When we started our walk the paths and fields were flooded following the 2018 ‘Beast from the East’, we had endured the 2018 Summer heat and somehow missed the named Autumn storms by a few miles.

We found 250 caches on our way home in phone boxes, bus stops, and Roman amphitheatres. We also managed to break our daily caching record .. twice!

Most of the route had been on footpaths, some of which we would never have found without the geocaches set on them, so thank you to all the cache owners whose caches we have attempted, as you have helped guide us home!

We hope you have enjoyed reading about this year’s Sandhurst to Sandhurst journey – its been quite varied!

Caches in the final section included :

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July 29 Simons Wood, Wokingham

This was week 3 of the Mary Hyde challenge. This week to gain the Mary Hyde souvenir one had to find or deposit a trackable. Finding trackables can often be tricky, as frequently caches are listed as ‘containing a trackable’ but due to various reasons, the trackable is missing. We were therefore grateful we had a trackable in our possession, Annerschter (aka Henry’s Cat). But where to place it ? The weather was forecast to very wet so a short caching trip was planned in Simons Wood on the border of Wokingham/Crowthorne/Finchampstead. Fingers crossed we would finish before it rains!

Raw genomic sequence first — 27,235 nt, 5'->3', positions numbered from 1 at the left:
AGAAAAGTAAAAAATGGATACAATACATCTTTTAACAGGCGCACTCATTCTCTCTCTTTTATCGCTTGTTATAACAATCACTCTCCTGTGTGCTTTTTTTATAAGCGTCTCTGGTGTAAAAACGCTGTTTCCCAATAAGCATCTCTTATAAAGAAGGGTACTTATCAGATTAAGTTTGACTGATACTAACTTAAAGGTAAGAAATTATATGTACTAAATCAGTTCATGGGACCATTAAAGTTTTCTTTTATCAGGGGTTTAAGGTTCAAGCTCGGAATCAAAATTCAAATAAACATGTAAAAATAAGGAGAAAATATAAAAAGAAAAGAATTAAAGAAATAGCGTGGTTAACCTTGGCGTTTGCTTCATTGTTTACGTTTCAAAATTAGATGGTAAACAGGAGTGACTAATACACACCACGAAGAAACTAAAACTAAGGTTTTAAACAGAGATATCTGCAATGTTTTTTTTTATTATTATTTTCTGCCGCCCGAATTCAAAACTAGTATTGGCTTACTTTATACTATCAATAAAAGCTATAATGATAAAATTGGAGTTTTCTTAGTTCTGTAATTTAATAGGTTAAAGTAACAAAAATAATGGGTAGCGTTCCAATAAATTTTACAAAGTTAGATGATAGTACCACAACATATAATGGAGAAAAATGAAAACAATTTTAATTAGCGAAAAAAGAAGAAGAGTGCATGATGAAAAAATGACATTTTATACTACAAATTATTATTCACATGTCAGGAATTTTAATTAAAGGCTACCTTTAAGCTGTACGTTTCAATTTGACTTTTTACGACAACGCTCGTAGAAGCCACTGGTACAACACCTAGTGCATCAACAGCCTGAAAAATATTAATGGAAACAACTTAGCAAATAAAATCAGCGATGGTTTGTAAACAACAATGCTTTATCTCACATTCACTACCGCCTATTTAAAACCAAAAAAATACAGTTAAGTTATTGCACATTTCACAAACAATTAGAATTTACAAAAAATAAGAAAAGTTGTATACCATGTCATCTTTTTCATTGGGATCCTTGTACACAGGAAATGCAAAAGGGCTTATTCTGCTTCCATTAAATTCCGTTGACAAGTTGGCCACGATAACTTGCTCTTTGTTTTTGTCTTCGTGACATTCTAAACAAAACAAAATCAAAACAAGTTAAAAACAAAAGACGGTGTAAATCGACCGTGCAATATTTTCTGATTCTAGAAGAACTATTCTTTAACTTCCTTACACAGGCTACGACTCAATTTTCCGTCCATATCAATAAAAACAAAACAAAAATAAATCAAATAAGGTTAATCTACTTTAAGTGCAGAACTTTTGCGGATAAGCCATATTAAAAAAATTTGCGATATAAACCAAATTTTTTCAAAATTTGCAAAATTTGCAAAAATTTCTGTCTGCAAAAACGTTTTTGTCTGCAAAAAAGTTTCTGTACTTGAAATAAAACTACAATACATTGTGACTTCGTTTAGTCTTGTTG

Simons Wood is owned the National Trust, and is a heavily wooded, and in places heavily rhododendron-ed. The National Trust are slowly removing many of these large invasive plants, but it will still take some time until Simons Wood loses its ‘jungle’ feel.

Is it a jungle or is it Simon’s Wood?


We’ve cached here before – way back in July 2014 when we found one the UK’s oldest geocaches, first hidden in 2003.
Today would be on the other side of the Wood and we would circumnavigate a property known as ‘The Heritage Club’.

Our first find, was well hidden under a fallen tree. We quickly discovered though, it was not a simple find. The cache had been procured from cache maker JJEF, and we had to work out how to open the cache! Like many of JJEF’s caches, it only takes a minute or two..but it gave our ‘little grey cells’ a light work out. As the cache was quite big, it was here placed Annerschter in.

No prizes for guessing where the cache is …

…here!